- Our recovery ratings continue to provide a good gauge of expected recovery levels and a rank order of the debt class priority of claims position and actual recoveries. Average recoveries continue to reflect a rank order within the recovery range associated with each recovery rating.
- In the past two and a half years, average first-lien debt recoveries have trended downward to 71%, compared to the current 12.5-year average of 79%. Debt recoveries were low in the retail (eight companies) and consumer (five companies) sectors, which averaged 56%-58%, but higher in the oil and gas sector (14 companies), which averaged 94%.
- Debt cushion matters because first-lien debt recovery is the highest--at an average of 90%--when there is junior debt in the debt structure, or debt cushion of 60%-70%.
The sudden recession and its impact on credit quality has been unprecedented in speed and depth--a deterioration not triggered by an asset pricing bubble or fundamental economic factors, but by a global health pandemic. The impact of COVID-19 containment measures, plus disruptions in the oil markets, has caused a sharp drop in revenues and earnings for companies in consumer-facing sectors, and the resulting recession has affected companies across the board. This has hurt creditworthiness, as evidenced by the high levels of corporate downgrades; 11% of corporate issuers are now rated in the 'CCC' category as of July 14, 2020, compared to 5% at the same time in 2019, while corporate defaults have reached 83 in the first half of 2020 compared to 78 for the entire 2019 year and we anticipate more defaults to follow. S&P Global Ratings' baseline forecast for the forward 12-month (through June 2021) U.S. speculative-grade default rates is expected to be 12.5%.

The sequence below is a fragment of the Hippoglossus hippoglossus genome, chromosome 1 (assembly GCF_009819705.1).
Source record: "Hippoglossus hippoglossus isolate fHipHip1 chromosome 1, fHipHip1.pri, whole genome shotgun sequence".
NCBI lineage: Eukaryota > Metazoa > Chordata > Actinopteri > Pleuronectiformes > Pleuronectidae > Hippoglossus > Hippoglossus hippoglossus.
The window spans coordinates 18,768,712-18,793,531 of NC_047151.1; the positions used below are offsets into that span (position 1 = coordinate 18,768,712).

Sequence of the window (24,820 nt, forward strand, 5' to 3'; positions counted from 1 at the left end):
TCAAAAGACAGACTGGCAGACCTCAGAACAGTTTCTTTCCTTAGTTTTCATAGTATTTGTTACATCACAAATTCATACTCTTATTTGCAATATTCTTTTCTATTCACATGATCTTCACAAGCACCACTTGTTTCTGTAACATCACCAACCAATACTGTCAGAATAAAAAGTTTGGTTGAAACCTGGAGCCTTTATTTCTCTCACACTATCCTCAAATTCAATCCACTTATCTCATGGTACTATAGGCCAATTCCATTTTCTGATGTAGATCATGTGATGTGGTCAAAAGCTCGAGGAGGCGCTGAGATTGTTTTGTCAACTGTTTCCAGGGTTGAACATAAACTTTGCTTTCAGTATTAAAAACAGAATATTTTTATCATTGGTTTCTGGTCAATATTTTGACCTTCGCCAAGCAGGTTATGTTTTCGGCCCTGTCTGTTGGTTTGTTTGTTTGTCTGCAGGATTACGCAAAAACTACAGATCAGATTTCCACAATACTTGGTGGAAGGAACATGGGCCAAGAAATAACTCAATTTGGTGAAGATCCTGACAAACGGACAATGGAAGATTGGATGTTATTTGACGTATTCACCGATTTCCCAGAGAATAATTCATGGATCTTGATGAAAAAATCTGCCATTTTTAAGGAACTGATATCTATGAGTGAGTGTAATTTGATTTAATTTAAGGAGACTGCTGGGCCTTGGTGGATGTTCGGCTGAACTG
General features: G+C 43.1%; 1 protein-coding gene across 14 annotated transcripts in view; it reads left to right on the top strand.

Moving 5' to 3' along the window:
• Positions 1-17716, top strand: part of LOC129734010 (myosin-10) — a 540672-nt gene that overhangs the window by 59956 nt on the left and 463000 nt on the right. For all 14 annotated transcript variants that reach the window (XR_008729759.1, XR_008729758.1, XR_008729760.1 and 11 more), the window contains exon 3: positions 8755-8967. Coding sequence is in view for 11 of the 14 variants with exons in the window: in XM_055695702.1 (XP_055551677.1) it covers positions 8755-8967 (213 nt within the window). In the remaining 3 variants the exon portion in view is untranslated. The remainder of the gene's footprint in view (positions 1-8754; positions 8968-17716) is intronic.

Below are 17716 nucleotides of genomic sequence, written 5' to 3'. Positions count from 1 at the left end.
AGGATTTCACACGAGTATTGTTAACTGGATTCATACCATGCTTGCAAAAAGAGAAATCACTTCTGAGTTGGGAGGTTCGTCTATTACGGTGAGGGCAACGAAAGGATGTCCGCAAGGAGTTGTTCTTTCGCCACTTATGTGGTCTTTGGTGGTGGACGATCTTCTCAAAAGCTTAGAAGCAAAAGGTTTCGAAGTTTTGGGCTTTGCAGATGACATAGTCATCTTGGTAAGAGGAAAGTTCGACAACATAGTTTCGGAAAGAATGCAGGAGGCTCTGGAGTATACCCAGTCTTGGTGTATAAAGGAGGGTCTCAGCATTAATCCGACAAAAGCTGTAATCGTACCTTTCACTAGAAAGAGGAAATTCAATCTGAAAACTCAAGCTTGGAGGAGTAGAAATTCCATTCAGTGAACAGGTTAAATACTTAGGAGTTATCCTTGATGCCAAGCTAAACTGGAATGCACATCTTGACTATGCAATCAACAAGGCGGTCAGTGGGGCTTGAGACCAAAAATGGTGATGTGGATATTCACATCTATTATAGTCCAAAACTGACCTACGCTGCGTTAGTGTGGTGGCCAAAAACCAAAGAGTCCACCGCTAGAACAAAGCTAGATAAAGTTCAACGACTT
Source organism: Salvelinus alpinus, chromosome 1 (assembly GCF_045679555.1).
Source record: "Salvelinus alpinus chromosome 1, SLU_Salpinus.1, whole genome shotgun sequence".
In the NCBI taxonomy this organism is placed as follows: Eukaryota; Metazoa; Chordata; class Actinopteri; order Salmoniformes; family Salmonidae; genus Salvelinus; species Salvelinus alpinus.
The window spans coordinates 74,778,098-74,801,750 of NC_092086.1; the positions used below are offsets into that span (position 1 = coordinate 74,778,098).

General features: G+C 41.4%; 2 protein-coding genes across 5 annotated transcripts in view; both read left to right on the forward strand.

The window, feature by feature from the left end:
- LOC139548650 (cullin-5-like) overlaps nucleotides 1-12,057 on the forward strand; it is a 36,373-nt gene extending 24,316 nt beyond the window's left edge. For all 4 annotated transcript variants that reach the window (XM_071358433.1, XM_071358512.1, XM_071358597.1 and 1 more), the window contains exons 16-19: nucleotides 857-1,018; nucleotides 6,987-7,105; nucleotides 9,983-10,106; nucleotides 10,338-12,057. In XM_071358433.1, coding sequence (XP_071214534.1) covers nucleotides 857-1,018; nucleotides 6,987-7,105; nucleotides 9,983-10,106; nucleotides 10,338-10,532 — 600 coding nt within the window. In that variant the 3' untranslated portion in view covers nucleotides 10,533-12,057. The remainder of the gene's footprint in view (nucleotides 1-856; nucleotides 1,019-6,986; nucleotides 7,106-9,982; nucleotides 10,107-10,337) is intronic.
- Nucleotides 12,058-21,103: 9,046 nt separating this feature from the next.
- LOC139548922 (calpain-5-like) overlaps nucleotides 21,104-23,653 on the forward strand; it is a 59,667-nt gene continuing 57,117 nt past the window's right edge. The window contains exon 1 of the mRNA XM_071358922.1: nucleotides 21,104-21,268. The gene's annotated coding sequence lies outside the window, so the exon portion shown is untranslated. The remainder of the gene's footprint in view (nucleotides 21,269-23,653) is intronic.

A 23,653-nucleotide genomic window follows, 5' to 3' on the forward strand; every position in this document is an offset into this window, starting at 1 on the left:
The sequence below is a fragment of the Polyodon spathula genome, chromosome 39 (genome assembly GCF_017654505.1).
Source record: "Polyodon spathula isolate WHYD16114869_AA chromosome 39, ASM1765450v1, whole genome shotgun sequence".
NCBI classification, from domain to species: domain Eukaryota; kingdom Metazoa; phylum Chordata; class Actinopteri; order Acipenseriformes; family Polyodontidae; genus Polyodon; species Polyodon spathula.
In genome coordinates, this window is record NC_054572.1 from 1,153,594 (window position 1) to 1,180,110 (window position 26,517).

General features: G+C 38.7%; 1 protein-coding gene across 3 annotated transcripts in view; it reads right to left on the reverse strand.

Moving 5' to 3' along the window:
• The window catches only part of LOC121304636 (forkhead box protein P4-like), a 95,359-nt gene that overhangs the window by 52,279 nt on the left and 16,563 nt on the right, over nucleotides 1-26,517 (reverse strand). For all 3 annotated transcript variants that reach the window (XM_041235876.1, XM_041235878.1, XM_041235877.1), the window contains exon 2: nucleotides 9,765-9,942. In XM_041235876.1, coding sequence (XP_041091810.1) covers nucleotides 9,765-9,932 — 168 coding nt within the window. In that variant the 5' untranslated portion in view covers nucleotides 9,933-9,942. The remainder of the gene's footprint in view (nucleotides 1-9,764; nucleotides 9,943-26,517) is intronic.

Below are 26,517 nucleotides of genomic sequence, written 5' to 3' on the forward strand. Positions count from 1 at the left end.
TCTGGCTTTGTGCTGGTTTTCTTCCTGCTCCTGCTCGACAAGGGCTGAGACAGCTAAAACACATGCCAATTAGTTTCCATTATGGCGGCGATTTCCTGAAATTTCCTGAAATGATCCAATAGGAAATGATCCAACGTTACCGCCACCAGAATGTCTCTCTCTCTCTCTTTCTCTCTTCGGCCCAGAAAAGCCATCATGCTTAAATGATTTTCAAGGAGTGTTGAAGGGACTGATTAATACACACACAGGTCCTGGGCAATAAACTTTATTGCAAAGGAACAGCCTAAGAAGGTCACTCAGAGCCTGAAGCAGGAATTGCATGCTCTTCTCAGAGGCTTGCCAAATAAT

From a recovery standpoint, we do not expect the COVID-19 pandemic to have an immediate impact on recovery ratings as our recovery analysis looks through distressed paths to default, although there are circumstances where we do revise recovery ratings, including secular shifts and incurrences of additional debt. The market has also continued to raise concerns about issues from covenant-lite structures to more involved factors such as flexibility in credit agreements (e.g. being primed by other senior lenders, the ability to transfer assets out of a company's collateral group into unrestricted subsidiaries and to raise capital against that) and how this affects ultimate recoveries if and when a default eventually occurs.